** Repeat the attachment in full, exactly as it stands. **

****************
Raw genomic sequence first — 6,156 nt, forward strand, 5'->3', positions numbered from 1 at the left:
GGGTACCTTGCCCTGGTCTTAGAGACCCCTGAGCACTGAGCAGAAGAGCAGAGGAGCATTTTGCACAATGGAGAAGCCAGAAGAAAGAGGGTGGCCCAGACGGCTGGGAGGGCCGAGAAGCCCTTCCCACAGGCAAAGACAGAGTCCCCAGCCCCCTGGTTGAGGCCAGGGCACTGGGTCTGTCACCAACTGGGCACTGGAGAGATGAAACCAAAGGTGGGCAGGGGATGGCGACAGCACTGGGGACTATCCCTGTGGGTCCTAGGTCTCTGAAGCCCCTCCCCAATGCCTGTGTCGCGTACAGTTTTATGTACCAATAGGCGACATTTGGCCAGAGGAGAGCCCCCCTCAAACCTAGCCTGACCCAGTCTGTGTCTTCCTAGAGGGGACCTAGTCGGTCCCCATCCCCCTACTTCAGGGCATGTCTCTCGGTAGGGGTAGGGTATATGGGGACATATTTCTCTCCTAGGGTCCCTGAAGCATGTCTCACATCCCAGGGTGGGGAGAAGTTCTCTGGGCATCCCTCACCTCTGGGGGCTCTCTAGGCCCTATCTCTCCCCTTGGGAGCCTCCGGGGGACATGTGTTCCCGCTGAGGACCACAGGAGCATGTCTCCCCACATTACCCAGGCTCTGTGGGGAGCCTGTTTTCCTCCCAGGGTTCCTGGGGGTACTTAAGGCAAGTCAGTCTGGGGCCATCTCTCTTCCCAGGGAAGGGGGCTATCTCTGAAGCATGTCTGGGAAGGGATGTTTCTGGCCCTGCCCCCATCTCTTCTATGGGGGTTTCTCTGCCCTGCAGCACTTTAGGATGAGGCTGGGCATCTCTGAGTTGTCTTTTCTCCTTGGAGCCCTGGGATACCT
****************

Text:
Raw genomic sequence first — 6,156 nt, forward strand, 5'->3', positions numbered from 1 at the left:
GGGTACCTTGCCCTGGTCTTAGAGACCCCTGAGCACTGAGCAGAAGAGCAGAGGAGCATTTTGCACAATGGAGAAGCCAGAAGAAAGAGGGTGGCCCAGACGGCTGGGAGGGCCGAGAAGCCCTTCCCACAGGCAAAGACAGAGTCCCCAGCCCCCTGGTTGAGGCCAGGGCACTGGGTCTGTCACCAACTGGGCACTGGAGAGATGAAACCAAAGGTGGGCAGGGGATGGCGACAGCACTGGGGACTATCCCTGTGGGTCCTAGGTCTCTGAAGCCCCTCCCCAATGCCTGTGTCGCGTACAGTTTTATGTACCAATAGGCGACATTTGGCCAGAGGAGAGCCCCCCTCAAACCTAGCCTGACCCAGTCTGTGTCTTCCTAGAGGGGACCTAGTCGGTCCCCATCCCCCTACTTCAGGGCATGTCTCTCGGTAGGGGTAGGGTATATGGGGACATATTTCTCTCCTAGGGTCCCTGAAGCATGTCTCACATCCCAGGGTGGGGAGAAGTTCTCTGGGCATCCCTCACCTCTGGGGGCTCTCTAGGCCCTATCTCTCCCCTTGGGAGCCTCCGGGGGACATGTGTTCCCGCTGAGGACCACAGGAGCATGTCTCCCCACATTACCCAGGCTCTGTGGGGAGCCTGTTTTCCTCCCAGGGTTCCTGGGGGTACTTAAGGCAAGTCAGTCTGGGGCCATCTCTCTTCCCAGGGAAGGGGGCTATCTCTGAAGCATGTCTGGGAAGGGATGTTTCTGGCCCTGCCCCCATCTCTTCTATGGGGGTTTCTCTGCCCTGCAGCACTTTAGGATGAGGCTGGGCATCTCTGAGTTGTCTTTTCTCCTTGGAGCCCTGGGATACCT